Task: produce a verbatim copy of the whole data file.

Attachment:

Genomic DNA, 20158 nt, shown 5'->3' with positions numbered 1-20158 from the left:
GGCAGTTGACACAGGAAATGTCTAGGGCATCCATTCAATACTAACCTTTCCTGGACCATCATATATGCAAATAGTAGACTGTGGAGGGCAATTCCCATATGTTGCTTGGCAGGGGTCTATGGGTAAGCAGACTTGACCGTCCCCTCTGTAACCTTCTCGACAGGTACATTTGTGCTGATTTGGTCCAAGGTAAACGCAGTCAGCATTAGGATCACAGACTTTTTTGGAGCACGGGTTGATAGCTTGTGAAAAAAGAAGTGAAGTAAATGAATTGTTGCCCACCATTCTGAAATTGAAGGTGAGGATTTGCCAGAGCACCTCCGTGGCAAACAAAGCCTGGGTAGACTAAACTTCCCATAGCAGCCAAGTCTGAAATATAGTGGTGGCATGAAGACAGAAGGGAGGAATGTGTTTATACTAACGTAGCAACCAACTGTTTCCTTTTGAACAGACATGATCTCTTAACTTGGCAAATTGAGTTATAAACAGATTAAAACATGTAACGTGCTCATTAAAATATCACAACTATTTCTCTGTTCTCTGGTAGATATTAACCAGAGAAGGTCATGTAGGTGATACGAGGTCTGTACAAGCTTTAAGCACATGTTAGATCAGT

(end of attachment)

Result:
Genomic DNA, 20158 nt, shown 5'->3' with positions numbered 1-20158 from the left:
GGCAGTTGACACAGGAAATGTCTAGGGCATCCATTCAATACTAACCTTTCCTGGACCATCATATATGCAAATAGTAGACTGTGGAGGGCAATTCCCATATGTTGCTTGGCAGGGGTCTATGGGTAAGCAGACTTGACCGTCCCCTCTGTAACCTTCTCGACAGGTACATTTGTGCTGATTTGGTCCAAGGTAAACGCAGTCAGCATTAGGATCACAGACTTTTTTGGAGCACGGGTTGATAGCTTGTGAAAAAAGAAGTGAAGTAAATGAATTGTTGCCCACCATTCTGAAATTGAAGGTGAGGATTTGCCAGAGCACCTCCGTGGCAAACAAAGCCTGGGTAGACTAAACTTCCCATAGCAGCCAAGTCTGAAATATAGTGGTGGCATGAAGACAGAAGGGAGGAATGTGTTTATACTAACGTAGCAACCAACTGTTTCCTTTTGAACAGACATGATCTCTTAACTTGGCAAATTGAGTTATAAACAGATTAAAACATGTAACGTGCTCATTAAAATATCACAACTATTTCTCTGTTCTCTGGTAGATATTAACCAGAGAAGGTCATGTAGGTGATACGAGGTCTGTACAAGCTTTAAGCACATGTTAGATCAGT